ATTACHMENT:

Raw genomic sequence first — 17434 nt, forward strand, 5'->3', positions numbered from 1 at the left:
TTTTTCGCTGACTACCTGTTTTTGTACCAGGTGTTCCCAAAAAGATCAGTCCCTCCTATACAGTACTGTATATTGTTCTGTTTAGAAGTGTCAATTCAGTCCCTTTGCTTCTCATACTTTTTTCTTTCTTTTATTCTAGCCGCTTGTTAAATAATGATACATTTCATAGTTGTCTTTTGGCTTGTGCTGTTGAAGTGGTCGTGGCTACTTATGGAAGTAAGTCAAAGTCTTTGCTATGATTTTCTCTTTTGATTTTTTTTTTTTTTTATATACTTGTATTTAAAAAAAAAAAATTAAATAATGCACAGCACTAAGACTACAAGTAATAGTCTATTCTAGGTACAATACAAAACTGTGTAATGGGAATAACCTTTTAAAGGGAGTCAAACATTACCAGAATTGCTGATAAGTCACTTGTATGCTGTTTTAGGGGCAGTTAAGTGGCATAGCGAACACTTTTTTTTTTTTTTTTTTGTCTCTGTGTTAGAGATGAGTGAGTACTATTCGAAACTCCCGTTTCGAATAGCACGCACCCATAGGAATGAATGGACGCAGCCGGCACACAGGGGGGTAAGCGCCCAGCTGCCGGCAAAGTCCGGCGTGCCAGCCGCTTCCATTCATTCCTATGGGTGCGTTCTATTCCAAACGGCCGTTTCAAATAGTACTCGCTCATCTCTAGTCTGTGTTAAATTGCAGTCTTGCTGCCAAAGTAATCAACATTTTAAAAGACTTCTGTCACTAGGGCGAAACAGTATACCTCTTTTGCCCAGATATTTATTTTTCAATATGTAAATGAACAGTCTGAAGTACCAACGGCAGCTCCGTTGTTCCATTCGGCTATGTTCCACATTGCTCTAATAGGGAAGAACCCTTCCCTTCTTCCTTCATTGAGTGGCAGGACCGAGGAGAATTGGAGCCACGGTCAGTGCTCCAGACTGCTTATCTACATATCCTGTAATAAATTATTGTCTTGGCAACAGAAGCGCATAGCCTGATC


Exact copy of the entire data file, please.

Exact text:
Raw genomic sequence first — 17434 nt, forward strand, 5'->3', positions numbered from 1 at the left:
TTTTTCGCTGACTACCTGTTTTTGTACCAGGTGTTCCCAAAAAGATCAGTCCCTCCTATACAGTACTGTATATTGTTCTGTTTAGAAGTGTCAATTCAGTCCCTTTGCTTCTCATACTTTTTTCTTTCTTTTATTCTAGCCGCTTGTTAAATAATGATACATTTCATAGTTGTCTTTTGGCTTGTGCTGTTGAAGTGGTCGTGGCTACTTATGGAAGTAAGTCAAAGTCTTTGCTATGATTTTCTCTTTTGATTTTTTTTTTTTTTTATATACTTGTATTTAAAAAAAAAAAATTAAATAATGCACAGCACTAAGACTACAAGTAATAGTCTATTCTAGGTACAATACAAAACTGTGTAATGGGAATAACCTTTTAAAGGGAGTCAAACATTACCAGAATTGCTGATAAGTCACTTGTATGCTGTTTTAGGGGCAGTTAAGTGGCATAGCGAACACTTTTTTTTTTTTTTTTTTGTCTCTGTGTTAGAGATGAGTGAGTACTATTCGAAACTCCCGTTTCGAATAGCACGCACCCATAGGAATGAATGGACGCAGCCGGCACACAGGGGGGTAAGCGCCCAGCTGCCGGCAAAGTCCGGCGTGCCAGCCGCTTCCATTCATTCCTATGGGTGCGTTCTATTCCAAACGGCCGTTTCAAATAGTACTCGCTCATCTCTAGTCTGTGTTAAATTGCAGTCTTGCTGCCAAAGTAATCAACATTTTAAAAGACTTCTGTCACTAGGGCGAAACAGTATACCTCTTTTGCCCAGATATTTATTTTTCAATATGTAAATGAACAGTCTGAAGTACCAACGGCAGCTCCGTTGTTCCATTCGGCTATGTTCCACATTGCTCTAATAGGGAAGAACCCTTCCCTTCTTCCTTCATTGAGTGGCAGGACCGAGGAGAATTGGAGCCACGGTCAGTGCTCCAGACTGCTTATCTACATATCCTGTAATAAATTATTGTCTTGGCAACAGAAGCGCATAGCCTGATC